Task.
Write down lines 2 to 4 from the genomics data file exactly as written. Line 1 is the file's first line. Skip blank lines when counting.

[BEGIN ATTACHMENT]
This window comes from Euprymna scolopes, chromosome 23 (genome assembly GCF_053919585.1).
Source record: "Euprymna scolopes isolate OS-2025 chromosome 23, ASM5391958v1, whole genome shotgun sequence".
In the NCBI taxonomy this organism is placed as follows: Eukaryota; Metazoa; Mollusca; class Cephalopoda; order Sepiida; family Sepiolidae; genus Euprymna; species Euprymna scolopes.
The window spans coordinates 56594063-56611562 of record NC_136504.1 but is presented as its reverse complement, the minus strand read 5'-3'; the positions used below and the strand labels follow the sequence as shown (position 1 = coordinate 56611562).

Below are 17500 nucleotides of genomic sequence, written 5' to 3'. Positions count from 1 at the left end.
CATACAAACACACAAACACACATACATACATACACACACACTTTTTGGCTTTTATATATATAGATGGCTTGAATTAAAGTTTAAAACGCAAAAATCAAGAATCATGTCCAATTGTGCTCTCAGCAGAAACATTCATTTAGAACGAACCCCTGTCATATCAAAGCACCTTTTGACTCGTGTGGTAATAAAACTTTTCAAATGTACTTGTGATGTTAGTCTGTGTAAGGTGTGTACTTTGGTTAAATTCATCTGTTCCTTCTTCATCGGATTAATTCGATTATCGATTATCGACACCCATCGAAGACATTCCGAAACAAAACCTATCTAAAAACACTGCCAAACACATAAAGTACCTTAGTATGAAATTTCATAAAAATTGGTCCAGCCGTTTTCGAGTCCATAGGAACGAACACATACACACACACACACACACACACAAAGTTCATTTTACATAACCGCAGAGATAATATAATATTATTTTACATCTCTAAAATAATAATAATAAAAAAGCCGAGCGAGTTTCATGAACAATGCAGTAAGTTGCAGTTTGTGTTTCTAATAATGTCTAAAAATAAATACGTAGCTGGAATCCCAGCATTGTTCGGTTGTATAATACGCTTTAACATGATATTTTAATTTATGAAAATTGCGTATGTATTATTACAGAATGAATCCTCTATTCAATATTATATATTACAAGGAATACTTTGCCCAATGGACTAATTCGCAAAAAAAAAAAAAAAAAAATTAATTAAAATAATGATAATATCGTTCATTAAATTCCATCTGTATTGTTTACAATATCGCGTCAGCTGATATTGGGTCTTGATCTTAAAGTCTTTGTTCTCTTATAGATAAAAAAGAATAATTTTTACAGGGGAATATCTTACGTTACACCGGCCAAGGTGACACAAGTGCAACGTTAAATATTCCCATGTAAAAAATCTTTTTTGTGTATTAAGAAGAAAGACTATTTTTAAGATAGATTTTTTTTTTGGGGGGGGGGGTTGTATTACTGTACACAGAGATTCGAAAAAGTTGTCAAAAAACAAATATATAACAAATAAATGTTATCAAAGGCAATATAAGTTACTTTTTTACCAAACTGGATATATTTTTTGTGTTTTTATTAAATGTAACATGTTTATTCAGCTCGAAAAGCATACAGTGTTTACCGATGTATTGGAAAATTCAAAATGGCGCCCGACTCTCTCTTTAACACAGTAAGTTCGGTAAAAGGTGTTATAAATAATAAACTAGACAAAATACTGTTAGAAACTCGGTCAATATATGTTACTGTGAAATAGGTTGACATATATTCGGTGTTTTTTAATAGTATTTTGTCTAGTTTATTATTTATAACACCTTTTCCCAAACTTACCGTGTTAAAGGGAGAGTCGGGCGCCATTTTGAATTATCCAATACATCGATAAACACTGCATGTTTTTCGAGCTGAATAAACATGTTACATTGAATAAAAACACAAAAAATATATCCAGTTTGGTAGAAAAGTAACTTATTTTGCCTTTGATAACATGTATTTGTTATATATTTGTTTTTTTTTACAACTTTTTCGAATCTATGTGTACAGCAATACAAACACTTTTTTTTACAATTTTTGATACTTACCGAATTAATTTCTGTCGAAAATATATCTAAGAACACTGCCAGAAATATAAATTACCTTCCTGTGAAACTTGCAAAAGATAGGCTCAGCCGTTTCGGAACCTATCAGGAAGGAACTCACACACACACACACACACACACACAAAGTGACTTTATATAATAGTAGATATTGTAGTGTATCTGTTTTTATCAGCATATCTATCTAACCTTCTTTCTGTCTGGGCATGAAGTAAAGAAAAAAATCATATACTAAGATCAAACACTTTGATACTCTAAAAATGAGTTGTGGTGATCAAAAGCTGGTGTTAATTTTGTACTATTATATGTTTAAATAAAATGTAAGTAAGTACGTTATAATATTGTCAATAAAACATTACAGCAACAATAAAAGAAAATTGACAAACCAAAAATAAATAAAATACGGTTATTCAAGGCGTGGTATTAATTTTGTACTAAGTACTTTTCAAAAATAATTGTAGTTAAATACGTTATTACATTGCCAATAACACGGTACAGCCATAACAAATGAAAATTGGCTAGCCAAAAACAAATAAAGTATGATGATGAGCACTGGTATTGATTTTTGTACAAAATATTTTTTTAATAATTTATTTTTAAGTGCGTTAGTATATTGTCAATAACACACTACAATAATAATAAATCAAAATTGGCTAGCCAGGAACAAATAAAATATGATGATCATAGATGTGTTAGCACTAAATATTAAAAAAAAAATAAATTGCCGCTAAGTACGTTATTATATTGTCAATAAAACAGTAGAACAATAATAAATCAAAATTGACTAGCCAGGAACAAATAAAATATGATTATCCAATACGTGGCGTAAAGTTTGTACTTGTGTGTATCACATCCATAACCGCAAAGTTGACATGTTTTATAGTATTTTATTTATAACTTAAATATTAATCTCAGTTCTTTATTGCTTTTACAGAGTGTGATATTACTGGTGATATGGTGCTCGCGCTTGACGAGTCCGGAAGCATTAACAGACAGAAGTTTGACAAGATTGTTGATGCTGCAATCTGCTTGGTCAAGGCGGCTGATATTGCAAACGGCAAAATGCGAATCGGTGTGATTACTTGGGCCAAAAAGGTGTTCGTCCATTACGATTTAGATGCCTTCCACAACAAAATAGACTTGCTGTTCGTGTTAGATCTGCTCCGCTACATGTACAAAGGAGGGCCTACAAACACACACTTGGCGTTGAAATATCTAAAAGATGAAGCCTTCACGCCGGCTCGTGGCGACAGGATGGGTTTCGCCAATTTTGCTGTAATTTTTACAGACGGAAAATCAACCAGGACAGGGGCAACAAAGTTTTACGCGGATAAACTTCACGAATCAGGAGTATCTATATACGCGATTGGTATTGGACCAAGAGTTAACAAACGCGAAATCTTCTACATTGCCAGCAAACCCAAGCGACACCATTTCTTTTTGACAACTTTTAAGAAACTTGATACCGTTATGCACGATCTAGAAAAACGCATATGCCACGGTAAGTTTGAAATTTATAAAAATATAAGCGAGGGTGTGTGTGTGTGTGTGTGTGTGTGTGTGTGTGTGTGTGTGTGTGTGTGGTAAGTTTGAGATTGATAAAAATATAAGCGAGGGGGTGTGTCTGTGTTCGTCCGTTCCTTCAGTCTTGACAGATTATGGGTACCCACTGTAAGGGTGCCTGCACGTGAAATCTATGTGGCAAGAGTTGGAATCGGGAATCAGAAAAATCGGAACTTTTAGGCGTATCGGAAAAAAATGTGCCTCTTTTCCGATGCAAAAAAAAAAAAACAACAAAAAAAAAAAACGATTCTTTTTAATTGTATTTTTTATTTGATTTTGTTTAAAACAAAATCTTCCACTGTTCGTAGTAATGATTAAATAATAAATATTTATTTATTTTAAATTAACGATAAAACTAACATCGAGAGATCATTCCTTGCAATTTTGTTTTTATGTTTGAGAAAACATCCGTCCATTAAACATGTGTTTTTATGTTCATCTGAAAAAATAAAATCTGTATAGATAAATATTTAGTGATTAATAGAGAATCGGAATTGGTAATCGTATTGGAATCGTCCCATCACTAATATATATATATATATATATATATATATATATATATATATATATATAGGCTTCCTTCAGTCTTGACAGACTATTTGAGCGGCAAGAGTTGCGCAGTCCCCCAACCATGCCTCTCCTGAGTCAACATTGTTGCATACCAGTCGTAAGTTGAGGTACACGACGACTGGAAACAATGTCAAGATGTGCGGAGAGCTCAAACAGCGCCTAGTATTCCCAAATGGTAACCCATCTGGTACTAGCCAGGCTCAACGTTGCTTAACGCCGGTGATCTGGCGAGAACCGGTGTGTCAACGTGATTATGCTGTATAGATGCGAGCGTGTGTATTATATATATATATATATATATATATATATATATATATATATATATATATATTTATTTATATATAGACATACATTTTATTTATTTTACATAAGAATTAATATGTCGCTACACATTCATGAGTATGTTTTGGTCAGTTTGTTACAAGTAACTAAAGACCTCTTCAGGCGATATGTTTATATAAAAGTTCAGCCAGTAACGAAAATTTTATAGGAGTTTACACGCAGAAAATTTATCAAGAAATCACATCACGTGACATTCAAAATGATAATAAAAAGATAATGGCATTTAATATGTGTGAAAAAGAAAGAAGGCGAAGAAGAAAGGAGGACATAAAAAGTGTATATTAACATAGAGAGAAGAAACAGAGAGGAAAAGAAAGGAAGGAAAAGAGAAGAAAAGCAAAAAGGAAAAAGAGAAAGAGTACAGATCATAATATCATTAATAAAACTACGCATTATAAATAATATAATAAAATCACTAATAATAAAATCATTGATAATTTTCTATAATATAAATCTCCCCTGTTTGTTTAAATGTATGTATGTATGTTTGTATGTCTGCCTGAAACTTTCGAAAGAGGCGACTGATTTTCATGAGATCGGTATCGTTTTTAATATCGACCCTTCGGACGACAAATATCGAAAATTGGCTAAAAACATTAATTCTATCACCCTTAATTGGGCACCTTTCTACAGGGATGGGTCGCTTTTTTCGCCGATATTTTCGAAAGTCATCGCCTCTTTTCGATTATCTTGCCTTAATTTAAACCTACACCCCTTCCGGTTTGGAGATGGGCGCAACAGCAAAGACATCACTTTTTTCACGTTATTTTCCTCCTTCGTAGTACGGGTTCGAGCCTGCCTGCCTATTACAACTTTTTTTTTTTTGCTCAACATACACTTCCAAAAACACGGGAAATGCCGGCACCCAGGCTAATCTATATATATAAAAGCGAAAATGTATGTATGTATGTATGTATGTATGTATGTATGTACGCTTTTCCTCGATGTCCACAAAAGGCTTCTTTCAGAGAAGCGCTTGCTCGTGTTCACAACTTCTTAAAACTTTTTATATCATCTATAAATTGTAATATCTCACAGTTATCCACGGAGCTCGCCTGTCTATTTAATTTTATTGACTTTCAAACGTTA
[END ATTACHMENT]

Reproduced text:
Source record: "Euprymna scolopes isolate OS-2025 chromosome 23, ASM5391958v1, whole genome shotgun sequence".
In the NCBI taxonomy this organism is placed as follows: Eukaryota; Metazoa; Mollusca; class Cephalopoda; order Sepiida; family Sepiolidae; genus Euprymna; species Euprymna scolopes.
The window spans coordinates 56594063-56611562 of record NC_136504.1 but is presented as its reverse complement, the minus strand read 5'-3'; the positions used below and the strand labels follow the sequence as shown (position 1 = coordinate 56611562).